The culture of your retail store helps define and distinguish your position against competitors. The way you build and maintain your culture determines your customer base and potential employees.
- How do you stand out in today’s ruthless marketplace?
- Why should people shop at your store?
- Why should people work for you?
You can probably find the answers to these questions by looking at your store’s current culture or by making the necessary tweaks and changes.
For store owners and retail managers, here are 3 things that impact retail culture:
Creative job titles are fun and also empowering. Some people think it’s a waste of time to retitle employee positions but job titles represent who we are. And “creative job titles can energise workers”.
At Apple stores, customers are served by a ‘Creative’ or a ‘Genius’. Creatives are mostly responsible for leading training sessions for customers while Geniuses mostly troubleshoot and solve technical problems. So instead of a ‘tech support guy’, you can go around telling people you’re an ‘Apple Genius’. That’s great for you self-esteem and maybe a little embarrassing but mostly great for your self-esteem.
Specific job titles can help you attract the right kind of employee. Potential employees who identify with your creative job names might be the kind of people who will contribute positively to your ideal work culture.
Here are some more examples of creative job titles:
- Retail Jedi
- Sales Wizard
- Talent Champion
- Adventure Coach
- Ambassador of Buzz
What do you and your people wear? Work attire is one of the main insights into your store’s culture. Is everyone looking comfy and casual? Or is everyone dressed up formally? Maybe you have a uniform. Put yourself in the shoes of a customer… walk into your store and see how you feel. Is it homey and rustic? Or is it fancy and extravagant?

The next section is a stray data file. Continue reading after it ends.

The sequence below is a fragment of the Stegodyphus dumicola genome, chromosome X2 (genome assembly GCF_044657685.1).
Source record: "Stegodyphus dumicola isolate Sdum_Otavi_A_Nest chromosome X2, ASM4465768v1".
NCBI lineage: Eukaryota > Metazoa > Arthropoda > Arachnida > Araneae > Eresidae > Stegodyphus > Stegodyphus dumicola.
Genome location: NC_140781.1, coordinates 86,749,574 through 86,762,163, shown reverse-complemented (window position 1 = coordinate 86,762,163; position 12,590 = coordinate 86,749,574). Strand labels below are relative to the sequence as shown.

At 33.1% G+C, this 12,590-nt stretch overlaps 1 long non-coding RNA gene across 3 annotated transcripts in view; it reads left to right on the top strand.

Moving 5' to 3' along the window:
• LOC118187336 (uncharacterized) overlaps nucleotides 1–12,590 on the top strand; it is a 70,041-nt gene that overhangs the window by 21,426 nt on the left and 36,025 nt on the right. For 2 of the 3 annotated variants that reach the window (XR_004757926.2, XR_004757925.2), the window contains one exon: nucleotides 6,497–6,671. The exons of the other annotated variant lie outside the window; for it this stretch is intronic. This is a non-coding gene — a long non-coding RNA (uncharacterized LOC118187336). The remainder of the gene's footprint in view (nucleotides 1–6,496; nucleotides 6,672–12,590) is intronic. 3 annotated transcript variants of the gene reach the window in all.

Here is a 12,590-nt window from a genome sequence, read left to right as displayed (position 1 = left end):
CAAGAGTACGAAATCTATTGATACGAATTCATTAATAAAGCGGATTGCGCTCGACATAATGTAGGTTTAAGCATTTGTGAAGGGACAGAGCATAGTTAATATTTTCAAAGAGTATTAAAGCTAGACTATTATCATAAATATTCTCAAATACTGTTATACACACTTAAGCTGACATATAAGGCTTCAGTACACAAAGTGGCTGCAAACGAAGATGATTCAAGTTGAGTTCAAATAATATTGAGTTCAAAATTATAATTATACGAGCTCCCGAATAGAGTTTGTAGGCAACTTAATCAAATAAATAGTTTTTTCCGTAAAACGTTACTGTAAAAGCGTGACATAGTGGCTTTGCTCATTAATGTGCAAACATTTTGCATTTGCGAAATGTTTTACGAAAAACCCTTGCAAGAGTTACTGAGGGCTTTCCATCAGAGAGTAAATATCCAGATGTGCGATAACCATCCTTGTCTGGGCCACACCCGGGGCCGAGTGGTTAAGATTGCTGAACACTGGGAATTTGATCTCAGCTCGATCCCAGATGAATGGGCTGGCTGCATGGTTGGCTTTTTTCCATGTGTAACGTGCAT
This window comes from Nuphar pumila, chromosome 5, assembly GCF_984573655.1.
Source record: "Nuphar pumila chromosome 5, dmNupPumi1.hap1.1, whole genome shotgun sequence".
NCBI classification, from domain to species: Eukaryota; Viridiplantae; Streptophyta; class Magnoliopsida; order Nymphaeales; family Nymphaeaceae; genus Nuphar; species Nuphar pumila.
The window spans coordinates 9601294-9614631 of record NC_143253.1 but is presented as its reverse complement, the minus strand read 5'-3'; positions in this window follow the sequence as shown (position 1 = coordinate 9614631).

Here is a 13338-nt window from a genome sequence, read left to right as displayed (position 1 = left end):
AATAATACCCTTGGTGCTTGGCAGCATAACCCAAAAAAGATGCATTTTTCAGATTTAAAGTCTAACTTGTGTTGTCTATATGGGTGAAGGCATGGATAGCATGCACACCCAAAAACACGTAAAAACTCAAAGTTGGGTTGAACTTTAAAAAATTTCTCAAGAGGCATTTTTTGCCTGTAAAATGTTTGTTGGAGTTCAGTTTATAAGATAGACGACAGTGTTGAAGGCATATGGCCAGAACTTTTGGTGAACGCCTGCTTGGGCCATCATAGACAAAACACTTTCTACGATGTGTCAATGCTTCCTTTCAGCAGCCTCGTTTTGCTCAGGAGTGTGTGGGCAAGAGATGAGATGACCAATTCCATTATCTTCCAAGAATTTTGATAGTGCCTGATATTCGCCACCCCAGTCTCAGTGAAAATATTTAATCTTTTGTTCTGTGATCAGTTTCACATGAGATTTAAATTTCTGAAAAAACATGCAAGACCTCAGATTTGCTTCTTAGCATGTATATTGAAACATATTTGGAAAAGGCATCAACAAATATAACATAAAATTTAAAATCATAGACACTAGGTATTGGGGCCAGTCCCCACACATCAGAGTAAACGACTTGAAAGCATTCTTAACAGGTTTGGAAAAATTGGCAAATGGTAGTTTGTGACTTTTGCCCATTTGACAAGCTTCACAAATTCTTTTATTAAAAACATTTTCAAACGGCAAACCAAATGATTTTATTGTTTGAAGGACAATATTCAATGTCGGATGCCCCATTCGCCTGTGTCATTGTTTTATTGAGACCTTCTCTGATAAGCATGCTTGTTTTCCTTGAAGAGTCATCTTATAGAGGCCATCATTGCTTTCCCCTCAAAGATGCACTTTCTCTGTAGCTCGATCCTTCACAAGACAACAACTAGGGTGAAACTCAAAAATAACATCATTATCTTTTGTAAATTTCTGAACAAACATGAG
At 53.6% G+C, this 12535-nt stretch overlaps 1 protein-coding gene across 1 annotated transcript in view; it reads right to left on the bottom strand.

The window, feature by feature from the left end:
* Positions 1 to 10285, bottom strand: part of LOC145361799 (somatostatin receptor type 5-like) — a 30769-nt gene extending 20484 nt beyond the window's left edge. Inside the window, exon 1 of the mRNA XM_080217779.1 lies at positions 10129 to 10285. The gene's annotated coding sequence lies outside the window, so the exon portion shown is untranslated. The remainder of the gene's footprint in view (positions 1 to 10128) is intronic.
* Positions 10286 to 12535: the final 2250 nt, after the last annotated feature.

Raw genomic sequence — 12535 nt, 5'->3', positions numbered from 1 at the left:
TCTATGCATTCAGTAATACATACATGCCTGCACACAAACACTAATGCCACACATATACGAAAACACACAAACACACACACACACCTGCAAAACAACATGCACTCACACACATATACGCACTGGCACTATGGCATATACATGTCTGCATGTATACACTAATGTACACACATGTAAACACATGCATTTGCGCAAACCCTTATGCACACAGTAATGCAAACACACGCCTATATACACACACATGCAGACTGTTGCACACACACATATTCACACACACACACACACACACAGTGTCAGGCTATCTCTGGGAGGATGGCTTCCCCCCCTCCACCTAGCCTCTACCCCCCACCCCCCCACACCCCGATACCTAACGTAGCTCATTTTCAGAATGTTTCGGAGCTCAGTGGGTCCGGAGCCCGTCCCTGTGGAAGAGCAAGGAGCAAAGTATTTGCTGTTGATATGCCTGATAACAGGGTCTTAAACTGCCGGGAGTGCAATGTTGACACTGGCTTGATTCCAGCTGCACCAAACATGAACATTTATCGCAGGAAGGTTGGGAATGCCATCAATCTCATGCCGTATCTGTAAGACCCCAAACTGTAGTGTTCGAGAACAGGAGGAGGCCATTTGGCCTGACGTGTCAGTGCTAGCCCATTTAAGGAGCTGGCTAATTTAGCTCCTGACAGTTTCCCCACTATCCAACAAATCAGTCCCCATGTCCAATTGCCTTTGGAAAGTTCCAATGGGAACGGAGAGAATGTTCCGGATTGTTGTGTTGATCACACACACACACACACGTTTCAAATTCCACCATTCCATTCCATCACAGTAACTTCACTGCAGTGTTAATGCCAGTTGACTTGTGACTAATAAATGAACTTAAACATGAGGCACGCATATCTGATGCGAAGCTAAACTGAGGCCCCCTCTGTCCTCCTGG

Also consider if the work attire matches the décor and products you sell.
Work attire is exciting to revise. You can literally change the whole feel and culture of your store by changing what your staff wear. This can easily impact the kind of customers and employees you attract. Some people enjoy shopping at casual places. Some people enjoy working at fancier places. What are you trying to achieve with your store?
Charity and community
Give back to the community and get your people involved. It’ll boost morale and look great on their CV. Getting involved in charity is also great for your brand and work culture.
MABLE toothbrushes are biodegradable, self-standing and look really trendy in an earthy kind of way. Not only that, for each toothbrush you buy – they donate a toothbrush to a child in need.
FAZL SOCKS claim they pay fair wages to the women who handknit their unique looking socks. And 50% of their net profits goes towards orphanages in India. The money is spent on food, water, shelter, clothes and education.
YUHME say they sell ‘the world’s most eco-friendly reusable water bottle with a purpose’. Even though their tagline is quite the mouthful, it’s actually really easy to swallow. For every water bottle that is sold, they provide 6 months of clean water to someone in the Central African Republic.
Salespeople might find it’s easier to sell products when there’s something meaningful occurring with every transaction. You’re likely to attract customers and employees who have a passion for the cause you support.
How does this tie into the ideal work culture you want to build? A pet store might give back to the SPCA while a clothing store might ensure fair wages to their seamstresses. What’s the right charity for your retail store?
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